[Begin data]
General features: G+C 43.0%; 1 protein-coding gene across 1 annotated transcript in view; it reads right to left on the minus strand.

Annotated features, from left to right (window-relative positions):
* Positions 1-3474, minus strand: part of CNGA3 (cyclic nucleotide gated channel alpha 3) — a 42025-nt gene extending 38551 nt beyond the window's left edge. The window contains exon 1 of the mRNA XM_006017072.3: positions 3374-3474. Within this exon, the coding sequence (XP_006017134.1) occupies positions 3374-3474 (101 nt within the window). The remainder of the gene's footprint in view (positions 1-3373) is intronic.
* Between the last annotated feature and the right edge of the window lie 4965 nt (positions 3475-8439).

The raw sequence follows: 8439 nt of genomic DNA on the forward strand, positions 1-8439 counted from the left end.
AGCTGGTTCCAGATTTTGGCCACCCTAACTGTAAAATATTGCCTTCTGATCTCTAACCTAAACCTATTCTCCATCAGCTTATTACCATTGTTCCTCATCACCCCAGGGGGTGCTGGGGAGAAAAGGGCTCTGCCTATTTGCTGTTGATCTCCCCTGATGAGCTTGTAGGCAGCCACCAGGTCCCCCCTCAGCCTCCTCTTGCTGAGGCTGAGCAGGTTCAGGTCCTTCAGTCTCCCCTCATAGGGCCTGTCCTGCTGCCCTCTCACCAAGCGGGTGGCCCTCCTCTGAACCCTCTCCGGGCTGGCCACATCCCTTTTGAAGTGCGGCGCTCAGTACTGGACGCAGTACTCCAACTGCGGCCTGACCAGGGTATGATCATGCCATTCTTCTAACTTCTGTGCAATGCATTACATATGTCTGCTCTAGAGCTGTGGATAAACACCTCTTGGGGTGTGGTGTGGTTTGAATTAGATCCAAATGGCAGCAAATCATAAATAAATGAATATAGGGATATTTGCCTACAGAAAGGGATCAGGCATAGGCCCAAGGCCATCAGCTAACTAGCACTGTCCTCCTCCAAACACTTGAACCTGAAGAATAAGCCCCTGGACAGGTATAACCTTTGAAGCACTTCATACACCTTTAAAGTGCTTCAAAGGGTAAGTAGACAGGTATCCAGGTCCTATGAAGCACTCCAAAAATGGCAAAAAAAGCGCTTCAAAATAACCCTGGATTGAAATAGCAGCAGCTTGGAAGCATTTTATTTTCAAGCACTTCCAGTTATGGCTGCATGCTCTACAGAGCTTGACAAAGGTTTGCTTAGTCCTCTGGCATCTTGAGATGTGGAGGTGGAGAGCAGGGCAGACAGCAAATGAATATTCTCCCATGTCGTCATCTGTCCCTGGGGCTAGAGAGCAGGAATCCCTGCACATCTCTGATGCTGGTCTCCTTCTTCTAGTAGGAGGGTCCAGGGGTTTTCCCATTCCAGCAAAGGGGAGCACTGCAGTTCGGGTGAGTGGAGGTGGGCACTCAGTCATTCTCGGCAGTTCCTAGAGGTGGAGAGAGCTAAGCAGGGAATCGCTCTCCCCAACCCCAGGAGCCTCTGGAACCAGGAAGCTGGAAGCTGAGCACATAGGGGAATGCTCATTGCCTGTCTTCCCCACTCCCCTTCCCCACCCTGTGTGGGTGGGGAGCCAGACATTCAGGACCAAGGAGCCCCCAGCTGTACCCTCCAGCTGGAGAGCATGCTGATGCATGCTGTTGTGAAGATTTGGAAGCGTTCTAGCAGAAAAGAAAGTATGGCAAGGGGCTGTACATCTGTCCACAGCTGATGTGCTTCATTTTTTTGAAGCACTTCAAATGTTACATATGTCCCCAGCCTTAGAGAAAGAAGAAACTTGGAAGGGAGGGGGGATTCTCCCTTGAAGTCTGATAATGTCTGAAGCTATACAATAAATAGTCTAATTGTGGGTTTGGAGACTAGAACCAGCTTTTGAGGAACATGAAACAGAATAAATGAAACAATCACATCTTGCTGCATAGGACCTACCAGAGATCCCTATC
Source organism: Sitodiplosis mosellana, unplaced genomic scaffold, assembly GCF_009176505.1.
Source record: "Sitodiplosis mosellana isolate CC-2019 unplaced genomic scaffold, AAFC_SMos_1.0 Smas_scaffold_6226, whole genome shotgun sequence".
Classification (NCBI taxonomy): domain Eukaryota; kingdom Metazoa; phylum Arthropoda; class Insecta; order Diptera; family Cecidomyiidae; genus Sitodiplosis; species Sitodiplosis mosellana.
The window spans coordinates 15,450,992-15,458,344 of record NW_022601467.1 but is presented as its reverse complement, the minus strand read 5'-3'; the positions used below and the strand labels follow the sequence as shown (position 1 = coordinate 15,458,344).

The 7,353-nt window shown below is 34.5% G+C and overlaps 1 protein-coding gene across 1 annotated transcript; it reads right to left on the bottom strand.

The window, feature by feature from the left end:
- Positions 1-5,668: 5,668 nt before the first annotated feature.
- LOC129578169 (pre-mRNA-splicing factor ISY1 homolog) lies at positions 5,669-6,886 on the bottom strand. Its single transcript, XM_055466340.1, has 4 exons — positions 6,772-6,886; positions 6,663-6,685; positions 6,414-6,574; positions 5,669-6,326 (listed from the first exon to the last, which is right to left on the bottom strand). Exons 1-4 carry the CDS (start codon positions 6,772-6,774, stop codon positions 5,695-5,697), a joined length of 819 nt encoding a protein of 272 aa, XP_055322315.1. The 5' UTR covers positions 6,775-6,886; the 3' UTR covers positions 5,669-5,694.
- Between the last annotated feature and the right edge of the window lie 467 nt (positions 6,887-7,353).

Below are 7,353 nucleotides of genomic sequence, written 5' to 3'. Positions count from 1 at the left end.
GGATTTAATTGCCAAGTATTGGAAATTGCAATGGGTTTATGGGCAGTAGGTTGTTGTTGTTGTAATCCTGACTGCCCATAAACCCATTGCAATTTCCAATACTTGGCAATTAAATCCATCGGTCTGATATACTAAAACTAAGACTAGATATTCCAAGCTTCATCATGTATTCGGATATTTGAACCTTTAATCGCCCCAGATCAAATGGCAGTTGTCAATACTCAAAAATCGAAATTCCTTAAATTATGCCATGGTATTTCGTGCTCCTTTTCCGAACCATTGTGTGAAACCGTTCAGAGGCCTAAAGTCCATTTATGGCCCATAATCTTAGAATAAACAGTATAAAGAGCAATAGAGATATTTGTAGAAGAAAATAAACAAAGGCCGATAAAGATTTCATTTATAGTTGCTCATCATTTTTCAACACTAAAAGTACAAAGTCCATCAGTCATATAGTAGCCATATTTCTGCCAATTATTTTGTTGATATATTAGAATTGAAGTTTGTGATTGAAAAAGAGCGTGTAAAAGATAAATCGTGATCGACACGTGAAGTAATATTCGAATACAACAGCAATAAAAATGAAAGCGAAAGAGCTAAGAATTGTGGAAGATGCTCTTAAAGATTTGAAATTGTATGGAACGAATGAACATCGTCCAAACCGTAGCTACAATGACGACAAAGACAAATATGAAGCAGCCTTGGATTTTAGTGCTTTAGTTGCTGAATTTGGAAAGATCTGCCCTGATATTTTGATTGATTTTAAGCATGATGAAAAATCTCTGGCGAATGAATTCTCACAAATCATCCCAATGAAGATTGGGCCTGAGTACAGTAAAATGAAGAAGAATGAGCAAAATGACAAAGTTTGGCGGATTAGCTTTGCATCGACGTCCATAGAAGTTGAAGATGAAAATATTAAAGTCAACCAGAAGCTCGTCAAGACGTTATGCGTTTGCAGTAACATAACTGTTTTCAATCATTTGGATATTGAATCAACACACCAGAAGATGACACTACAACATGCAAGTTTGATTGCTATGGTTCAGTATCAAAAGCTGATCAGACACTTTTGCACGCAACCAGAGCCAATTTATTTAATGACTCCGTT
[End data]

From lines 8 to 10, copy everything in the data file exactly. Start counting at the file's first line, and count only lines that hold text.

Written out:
Source record: "Sitodiplosis mosellana isolate CC-2019 unplaced genomic scaffold, AAFC_SMos_1.0 Smas_scaffold_6226, whole genome shotgun sequence".
Classification (NCBI taxonomy): domain Eukaryota; kingdom Metazoa; phylum Arthropoda; class Insecta; order Diptera; family Cecidomyiidae; genus Sitodiplosis; species Sitodiplosis mosellana.
The window spans coordinates 15,450,992-15,458,344 of record NW_022601467.1 but is presented as its reverse complement, the minus strand read 5'-3'; the positions used below and the strand labels follow the sequence as shown (position 1 = coordinate 15,458,344).